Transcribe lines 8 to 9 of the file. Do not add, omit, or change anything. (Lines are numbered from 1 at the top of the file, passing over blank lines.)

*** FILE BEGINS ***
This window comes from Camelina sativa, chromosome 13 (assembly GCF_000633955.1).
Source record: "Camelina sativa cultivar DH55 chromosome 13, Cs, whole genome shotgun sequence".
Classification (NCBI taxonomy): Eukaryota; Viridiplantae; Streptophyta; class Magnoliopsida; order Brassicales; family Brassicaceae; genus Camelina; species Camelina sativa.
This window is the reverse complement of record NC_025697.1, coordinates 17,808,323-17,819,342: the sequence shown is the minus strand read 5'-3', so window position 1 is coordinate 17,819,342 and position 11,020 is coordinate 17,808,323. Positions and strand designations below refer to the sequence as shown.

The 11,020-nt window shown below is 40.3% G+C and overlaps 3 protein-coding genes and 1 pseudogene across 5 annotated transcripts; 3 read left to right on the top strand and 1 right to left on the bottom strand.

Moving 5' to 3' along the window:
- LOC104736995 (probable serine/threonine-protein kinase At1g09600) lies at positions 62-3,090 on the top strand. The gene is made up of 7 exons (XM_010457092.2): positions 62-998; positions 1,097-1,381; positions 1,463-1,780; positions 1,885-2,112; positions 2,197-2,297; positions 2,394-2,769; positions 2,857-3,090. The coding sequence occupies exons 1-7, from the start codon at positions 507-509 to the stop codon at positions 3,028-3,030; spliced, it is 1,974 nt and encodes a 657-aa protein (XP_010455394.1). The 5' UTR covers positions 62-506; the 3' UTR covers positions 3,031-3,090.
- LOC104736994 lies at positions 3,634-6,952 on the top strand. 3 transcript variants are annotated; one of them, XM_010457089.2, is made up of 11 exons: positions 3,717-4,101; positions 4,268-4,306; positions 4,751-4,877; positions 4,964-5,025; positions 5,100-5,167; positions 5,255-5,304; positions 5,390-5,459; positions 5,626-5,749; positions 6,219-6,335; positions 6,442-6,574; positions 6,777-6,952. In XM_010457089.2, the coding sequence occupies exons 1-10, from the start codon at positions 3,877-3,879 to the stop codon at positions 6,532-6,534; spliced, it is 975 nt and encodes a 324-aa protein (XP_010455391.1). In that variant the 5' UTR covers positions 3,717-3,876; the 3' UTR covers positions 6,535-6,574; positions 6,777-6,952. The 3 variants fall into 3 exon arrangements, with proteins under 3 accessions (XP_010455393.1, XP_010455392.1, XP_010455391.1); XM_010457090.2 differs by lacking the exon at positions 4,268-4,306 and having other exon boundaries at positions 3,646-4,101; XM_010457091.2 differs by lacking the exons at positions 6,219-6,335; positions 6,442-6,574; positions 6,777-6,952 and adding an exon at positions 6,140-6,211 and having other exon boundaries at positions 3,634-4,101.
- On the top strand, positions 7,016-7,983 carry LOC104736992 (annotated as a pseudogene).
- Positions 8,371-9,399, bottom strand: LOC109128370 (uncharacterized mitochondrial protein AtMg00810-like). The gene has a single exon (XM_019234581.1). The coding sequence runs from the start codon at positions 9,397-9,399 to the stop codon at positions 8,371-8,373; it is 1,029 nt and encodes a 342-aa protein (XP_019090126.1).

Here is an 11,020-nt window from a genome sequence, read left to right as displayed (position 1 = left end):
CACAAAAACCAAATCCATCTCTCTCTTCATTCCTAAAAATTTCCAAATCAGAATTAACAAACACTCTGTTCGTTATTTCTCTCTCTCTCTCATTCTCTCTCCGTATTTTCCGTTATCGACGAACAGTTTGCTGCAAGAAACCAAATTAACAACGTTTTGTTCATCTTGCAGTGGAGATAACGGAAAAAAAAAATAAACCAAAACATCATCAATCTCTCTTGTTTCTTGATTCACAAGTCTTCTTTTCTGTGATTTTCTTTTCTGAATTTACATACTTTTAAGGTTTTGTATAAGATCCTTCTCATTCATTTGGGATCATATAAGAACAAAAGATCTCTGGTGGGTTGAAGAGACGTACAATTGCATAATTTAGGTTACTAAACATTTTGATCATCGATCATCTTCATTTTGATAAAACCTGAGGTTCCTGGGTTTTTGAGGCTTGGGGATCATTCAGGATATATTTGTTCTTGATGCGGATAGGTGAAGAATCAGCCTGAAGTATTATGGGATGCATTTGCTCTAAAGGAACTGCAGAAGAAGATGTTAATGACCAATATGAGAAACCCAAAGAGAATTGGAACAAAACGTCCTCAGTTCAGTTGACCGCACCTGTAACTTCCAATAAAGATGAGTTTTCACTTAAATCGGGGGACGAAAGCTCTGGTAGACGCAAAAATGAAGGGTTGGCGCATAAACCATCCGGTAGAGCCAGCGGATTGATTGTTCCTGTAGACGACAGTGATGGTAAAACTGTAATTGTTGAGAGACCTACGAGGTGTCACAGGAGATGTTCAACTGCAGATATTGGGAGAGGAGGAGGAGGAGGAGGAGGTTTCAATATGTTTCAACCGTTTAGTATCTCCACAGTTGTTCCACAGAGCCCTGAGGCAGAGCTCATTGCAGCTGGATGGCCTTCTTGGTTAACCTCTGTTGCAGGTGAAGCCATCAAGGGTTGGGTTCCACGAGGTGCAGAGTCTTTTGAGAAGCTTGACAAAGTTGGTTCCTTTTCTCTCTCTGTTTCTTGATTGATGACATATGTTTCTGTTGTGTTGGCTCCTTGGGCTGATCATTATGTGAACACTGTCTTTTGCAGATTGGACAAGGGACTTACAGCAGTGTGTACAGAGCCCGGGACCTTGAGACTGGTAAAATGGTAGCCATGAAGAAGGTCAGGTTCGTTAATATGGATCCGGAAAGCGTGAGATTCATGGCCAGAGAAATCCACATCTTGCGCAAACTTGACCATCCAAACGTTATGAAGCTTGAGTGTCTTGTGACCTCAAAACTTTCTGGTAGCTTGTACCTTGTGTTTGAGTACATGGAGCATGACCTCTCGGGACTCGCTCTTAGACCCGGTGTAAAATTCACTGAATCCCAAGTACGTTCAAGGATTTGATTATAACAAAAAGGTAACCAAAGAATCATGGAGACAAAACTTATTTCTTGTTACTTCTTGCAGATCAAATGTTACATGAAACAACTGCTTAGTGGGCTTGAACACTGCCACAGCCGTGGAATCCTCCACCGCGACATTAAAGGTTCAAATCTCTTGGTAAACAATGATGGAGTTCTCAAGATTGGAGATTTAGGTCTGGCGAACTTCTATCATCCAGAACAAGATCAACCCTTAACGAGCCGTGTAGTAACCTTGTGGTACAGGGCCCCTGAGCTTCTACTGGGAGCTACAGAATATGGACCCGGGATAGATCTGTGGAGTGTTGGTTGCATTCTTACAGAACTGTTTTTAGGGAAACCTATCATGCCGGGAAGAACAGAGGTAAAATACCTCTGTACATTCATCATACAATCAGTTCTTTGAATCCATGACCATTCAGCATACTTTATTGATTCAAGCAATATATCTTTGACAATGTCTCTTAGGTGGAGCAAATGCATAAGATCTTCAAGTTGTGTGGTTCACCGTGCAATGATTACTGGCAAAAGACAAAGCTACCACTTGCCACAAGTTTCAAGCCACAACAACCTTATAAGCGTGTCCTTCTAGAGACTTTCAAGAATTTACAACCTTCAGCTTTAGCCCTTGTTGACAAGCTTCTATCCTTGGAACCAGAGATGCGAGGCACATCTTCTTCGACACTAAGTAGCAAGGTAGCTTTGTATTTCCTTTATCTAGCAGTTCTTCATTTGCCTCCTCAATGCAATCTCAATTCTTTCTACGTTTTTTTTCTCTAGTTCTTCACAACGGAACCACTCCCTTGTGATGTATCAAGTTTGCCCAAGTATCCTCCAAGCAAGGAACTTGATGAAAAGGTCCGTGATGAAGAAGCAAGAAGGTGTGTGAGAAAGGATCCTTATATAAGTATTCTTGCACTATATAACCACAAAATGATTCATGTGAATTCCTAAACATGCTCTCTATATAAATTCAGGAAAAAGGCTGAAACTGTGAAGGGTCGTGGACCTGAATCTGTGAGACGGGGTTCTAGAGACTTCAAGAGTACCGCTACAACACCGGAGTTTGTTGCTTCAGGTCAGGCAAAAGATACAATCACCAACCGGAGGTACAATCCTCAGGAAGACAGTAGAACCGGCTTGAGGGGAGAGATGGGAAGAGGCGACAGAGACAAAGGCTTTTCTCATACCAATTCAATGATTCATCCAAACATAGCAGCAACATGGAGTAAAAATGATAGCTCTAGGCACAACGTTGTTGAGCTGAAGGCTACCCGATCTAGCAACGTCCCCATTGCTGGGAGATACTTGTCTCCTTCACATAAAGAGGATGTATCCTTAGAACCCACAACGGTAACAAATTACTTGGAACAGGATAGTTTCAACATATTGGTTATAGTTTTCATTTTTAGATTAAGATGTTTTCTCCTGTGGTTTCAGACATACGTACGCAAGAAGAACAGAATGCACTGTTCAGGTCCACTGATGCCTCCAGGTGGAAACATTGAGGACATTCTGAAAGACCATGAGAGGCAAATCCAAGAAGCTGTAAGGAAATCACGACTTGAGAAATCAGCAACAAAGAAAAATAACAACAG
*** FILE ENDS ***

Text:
- LOC104736994 lies at positions 3,634-6,952 on the top strand. 3 transcript variants are annotated; one of them, XM_010457089.2, is made up of 11 exons: positions 3,717-4,101; positions 4,268-4,306; positions 4,751-4,877; positions 4,964-5,025; positions 5,100-5,167; positions 5,255-5,304; positions 5,390-5,459; positions 5,626-5,749; positions 6,219-6,335; positions 6,442-6,574; positions 6,777-6,952. In XM_010457089.2, the coding sequence occupies exons 1-10, from the start codon at positions 3,877-3,879 to the stop codon at positions 6,532-6,534; spliced, it is 975 nt and encodes a 324-aa protein (XP_010455391.1). In that variant the 5' UTR covers positions 3,717-3,876; the 3' UTR covers positions 6,535-6,574; positions 6,777-6,952. The 3 variants fall into 3 exon arrangements, with proteins under 3 accessions (XP_010455393.1, XP_010455392.1, XP_010455391.1); XM_010457090.2 differs by lacking the exon at positions 4,268-4,306 and having other exon boundaries at positions 3,646-4,101; XM_010457091.2 differs by lacking the exons at positions 6,219-6,335; positions 6,442-6,574; positions 6,777-6,952 and adding an exon at positions 6,140-6,211 and having other exon boundaries at positions 3,634-4,101.
- On the top strand, positions 7,016-7,983 carry LOC104736992 (annotated as a pseudogene).